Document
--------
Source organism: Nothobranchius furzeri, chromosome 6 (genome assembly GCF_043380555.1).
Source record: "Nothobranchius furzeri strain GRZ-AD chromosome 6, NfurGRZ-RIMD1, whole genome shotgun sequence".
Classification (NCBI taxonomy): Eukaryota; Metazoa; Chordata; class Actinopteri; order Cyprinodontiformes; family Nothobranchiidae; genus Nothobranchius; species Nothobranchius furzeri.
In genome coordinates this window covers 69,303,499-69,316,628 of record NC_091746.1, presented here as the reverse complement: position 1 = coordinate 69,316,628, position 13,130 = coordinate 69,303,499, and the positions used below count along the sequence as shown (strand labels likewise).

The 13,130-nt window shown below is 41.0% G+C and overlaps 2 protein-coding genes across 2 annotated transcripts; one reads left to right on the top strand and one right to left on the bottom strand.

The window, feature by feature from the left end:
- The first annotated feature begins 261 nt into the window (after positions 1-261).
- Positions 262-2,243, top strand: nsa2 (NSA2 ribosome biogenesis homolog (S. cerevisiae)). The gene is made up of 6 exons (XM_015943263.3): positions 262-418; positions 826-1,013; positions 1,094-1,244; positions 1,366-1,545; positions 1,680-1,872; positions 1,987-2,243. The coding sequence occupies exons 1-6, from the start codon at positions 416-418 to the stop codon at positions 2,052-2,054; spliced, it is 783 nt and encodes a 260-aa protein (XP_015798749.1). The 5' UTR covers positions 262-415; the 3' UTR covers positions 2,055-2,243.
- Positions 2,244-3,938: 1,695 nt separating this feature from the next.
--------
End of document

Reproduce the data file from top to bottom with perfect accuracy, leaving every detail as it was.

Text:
Source organism: Nothobranchius furzeri, chromosome 6 (genome assembly GCF_043380555.1).
Source record: "Nothobranchius furzeri strain GRZ-AD chromosome 6, NfurGRZ-RIMD1, whole genome shotgun sequence".
Classification (NCBI taxonomy): Eukaryota; Metazoa; Chordata; class Actinopteri; order Cyprinodontiformes; family Nothobranchiidae; genus Nothobranchius; species Nothobranchius furzeri.
In genome coordinates this window covers 69,303,499-69,316,628 of record NC_091746.1, presented here as the reverse complement: position 1 = coordinate 69,316,628, position 13,130 = coordinate 69,303,499, and the positions used below count along the sequence as shown (strand labels likewise).

The 13,130-nt window shown below is 41.0% G+C and overlaps 2 protein-coding genes across 2 annotated transcripts; one reads left to right on the top strand and one right to left on the bottom strand.

The window, feature by feature from the left end:
- The first annotated feature begins 261 nt into the window (after positions 1-261).
- Positions 262-2,243, top strand: nsa2 (NSA2 ribosome biogenesis homolog (S. cerevisiae)). The gene is made up of 6 exons (XM_015943263.3): positions 262-418; positions 826-1,013; positions 1,094-1,244; positions 1,366-1,545; positions 1,680-1,872; positions 1,987-2,243. The coding sequence occupies exons 1-6, from the start codon at positions 416-418 to the stop codon at positions 2,052-2,054; spliced, it is 783 nt and encodes a 260-aa protein (XP_015798749.1). The 5' UTR covers positions 262-415; the 3' UTR covers positions 2,055-2,243.
- Positions 2,244-3,938: 1,695 nt separating this feature from the next.